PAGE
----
ENVIRONMENT | Microfibers from your clothes are polluting the ocean when washed
WASHINGTON — Scientists say tiny fibers from our clothes are escaping our washing machines and winding up in the water, fish and us, the U.S. digital news website Vox reported Friday.
Polyester, nylon, acrylic and other synthetic fibers — all of which are forms of plastic — are now about 60 percent of the material that makes up our clothes worldwide.
These microfibers, which are less than 5 millimeters in length with diameters measured in micrometers, are so small that there is no filter inside washing machines to catch them. They can pass through to sewage treatment plants and eventually reach the ocean.
“Think about how many people are washing their clothes on a daily basis, and how many clothes we all have,” said Imogen Napper, a marine scientist at the University of Plymouth in Britain. “Even when we’re walking around, not washing our clothes, tiny fibers are falling off. It’s everywhere.”
In 2016, Napper and a colleague designed a test to see how many of these fibers could be shed in the wash. They fitted a Whirlpool front-loading washing machine with a special filter to collect tiny fibers. They tested swatches of three types of fabric: a polyester-cotton blend T-shirt, a polyester hoodie, and an acrylic sweater. After a few washes, the acrylic fabric shed the most, followed by the polyester, and then the poly-cotton blend.
“We found that in a typical wash, 700,000 fibers could come off,” Napper said. Other studies have come up with different estimates. One 2011 paper found 1,900 fibers could be released from a single synthetic garment in a wash, and another study estimated 1 million fibers could be released from washing polyester fleece.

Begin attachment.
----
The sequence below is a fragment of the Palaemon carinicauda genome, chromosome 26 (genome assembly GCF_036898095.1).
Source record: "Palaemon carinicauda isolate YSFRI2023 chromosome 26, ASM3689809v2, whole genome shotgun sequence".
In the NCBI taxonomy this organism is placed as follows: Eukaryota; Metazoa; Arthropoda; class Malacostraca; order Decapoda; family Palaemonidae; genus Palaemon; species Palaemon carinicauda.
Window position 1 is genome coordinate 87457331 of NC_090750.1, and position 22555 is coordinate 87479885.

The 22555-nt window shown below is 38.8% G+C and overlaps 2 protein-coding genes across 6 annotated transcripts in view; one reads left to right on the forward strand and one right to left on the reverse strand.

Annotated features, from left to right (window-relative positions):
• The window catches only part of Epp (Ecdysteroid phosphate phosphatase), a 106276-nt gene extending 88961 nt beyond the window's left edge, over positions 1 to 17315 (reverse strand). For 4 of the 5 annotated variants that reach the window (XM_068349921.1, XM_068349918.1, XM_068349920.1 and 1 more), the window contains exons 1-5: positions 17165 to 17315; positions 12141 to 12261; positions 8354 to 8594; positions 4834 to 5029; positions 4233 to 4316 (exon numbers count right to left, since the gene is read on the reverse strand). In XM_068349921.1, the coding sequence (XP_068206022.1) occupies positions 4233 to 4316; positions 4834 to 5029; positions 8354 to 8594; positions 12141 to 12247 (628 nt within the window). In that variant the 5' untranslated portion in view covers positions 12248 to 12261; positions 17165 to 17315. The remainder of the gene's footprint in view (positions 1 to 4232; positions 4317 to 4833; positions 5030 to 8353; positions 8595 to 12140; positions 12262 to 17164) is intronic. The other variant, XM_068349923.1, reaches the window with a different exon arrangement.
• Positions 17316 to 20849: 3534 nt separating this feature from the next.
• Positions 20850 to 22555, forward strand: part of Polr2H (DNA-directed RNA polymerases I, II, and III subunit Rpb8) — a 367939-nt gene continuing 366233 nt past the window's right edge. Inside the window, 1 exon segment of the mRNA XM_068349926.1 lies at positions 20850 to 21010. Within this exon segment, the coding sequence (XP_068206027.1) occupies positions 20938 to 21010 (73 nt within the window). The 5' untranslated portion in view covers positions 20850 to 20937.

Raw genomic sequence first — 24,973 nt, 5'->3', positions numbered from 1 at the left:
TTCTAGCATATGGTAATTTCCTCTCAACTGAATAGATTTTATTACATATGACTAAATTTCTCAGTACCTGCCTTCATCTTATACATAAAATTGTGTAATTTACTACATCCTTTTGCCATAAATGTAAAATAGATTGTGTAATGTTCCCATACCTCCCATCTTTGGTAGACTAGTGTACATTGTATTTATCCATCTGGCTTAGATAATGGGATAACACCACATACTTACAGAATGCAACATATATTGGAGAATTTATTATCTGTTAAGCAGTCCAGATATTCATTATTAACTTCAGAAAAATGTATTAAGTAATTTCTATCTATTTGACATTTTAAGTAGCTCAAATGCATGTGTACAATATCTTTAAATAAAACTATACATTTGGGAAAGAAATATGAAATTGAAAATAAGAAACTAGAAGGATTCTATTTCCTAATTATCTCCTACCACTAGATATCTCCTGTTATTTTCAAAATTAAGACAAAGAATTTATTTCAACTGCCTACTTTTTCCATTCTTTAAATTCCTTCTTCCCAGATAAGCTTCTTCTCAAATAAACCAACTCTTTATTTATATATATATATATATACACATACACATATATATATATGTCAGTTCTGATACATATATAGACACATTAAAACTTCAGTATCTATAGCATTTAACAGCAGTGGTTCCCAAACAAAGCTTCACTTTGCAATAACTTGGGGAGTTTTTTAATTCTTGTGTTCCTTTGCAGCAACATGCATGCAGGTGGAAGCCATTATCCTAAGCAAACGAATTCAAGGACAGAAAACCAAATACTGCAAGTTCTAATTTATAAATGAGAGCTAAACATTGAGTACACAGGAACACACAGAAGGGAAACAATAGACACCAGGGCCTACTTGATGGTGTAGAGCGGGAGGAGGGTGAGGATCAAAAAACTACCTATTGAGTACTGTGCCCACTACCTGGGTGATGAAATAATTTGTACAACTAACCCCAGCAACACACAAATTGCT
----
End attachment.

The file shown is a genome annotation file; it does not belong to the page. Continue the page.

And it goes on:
Even if the amount of plastic shed per load is small, it adds up. A paper published by Environmental Science and Technology, a biweekly peer-reviewed scientific journal, estimated that “a population of 100,000 people would produce approximately 1.02 kilograms of fibers each day.”
Once plastics are in the ocean environment, “there’s no effective way to remove them,” Napper said. These tiny plastic particles can find their ways into the diets of marine life and accumulate throughout the food chain.
It’s hard to say how much microplastics from textiles contribute to the overall plastic pollution problem in the ocean because microplastics are so tiny.
A 2017 report released by the Switzerland-based International Union for Conservation of Nature estimated about 35 percent of the microplastics that enter the ocean come via synthetic textiles. Plastic can take hundreds of years to degrade.